Why do we face hip flexor problems?
Hardly any other muscle in our body is so neglected and leads to so many problems at the same time. Should I now stretch the hip flexors? Should you train him specifically, or do you even leave him alone? As almost always, there are a lot of different opinions on this topic.
Many people have a shortened hip flexor without knowing it. It is the increasing sedentary activity that favors shortening. This is logical as stated on this website, because the iliopsoas muscle, as it is technically correct, is an approximately 4 cm thick muscle, which consists of the large lumbar muscle and the ilium muscle. It is one of the most critical muscles in the human body. The primary function is the flexion of the hips and, of course, the extension. If the hip flexor is shortened, it is, therefore, more challenging to stand up correctly.
In people with sedentary work, the hips are bent for a long period of the day, and as a result, the muscle tends to adapt and shorten to this permanent posture.
Another group is athletes who put enormous strain on the hip flexor and thus sooner or later overload it. This is very common with runners and soccer players.
How are the problems noticed?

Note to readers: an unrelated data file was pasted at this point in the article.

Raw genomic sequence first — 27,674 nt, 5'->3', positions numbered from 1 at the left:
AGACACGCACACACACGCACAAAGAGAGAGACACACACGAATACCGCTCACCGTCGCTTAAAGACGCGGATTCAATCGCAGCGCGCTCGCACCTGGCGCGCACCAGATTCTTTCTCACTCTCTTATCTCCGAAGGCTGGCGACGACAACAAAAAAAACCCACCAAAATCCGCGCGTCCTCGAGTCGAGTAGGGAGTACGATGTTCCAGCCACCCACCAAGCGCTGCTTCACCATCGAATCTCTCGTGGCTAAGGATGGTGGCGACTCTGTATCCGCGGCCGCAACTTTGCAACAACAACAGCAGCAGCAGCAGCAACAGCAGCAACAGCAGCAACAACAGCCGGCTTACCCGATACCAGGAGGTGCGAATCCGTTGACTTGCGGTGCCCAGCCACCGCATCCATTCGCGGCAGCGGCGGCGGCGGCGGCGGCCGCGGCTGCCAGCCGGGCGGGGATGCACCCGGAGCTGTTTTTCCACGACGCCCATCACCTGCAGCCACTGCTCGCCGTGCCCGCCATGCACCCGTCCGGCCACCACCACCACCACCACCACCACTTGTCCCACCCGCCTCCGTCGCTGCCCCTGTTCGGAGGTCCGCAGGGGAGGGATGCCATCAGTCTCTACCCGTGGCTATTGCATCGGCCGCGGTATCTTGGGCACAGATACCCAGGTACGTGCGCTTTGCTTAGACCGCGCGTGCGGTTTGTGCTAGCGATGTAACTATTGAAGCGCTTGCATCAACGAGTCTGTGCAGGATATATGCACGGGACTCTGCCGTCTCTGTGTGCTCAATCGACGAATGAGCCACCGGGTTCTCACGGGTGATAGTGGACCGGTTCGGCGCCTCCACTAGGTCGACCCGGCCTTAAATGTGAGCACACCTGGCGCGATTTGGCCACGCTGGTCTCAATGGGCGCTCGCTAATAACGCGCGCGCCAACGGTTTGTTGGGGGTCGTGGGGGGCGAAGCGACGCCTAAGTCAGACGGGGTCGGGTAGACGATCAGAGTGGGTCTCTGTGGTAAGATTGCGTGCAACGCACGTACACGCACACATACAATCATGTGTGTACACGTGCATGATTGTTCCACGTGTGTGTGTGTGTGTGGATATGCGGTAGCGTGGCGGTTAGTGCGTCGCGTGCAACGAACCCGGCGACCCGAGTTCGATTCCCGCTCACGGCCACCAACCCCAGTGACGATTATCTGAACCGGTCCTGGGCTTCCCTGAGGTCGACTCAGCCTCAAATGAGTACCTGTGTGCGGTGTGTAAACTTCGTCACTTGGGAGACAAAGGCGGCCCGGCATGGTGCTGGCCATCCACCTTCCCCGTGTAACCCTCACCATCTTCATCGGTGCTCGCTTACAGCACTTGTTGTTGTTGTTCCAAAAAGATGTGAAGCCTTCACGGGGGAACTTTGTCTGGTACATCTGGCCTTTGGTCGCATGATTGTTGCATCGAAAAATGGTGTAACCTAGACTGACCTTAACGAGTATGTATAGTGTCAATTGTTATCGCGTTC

If pain is already present, the hip flexor should always be considered. Unfortunately, this is not necessarily the norm. Again and again, there are reports of patients who have been to physiotherapists and sports doctors without suspicion of the hip flexor. The ISG joint is then doctored, physiotherapy and massages are prescribed. It is taped, injected, and if everything has not helped, it is called "unspecific pain," at worst, the patients are even put in the "psychological corner."
Of course, the hip flexor is not always to blame, but in many cases stretching and strengthening the lumbar ilium, the muscle could help.
It is just as problematic for people who do not feel any pain and problems yet. Nevertheless, the hip flexor can often no longer perform its full function. It is advisable to recognize the issue in good time and prevent it, the sooner it will cause pain.
How can it be tested?
It is relatively easy to find out whether there are problems with the hip flexor. There are a lot of exercises in which you can immediately see that the hip flexor is not doing all of its work. Most of the time, those affected cannot perform these exercises at all, or at least not painlessly.
If you want to test your hip flexor, you can, of course, do it yourself at your own risk with one of the many freely available exercises on YouTube. However, we advise you to entrust it to a trainer or physiotherapist.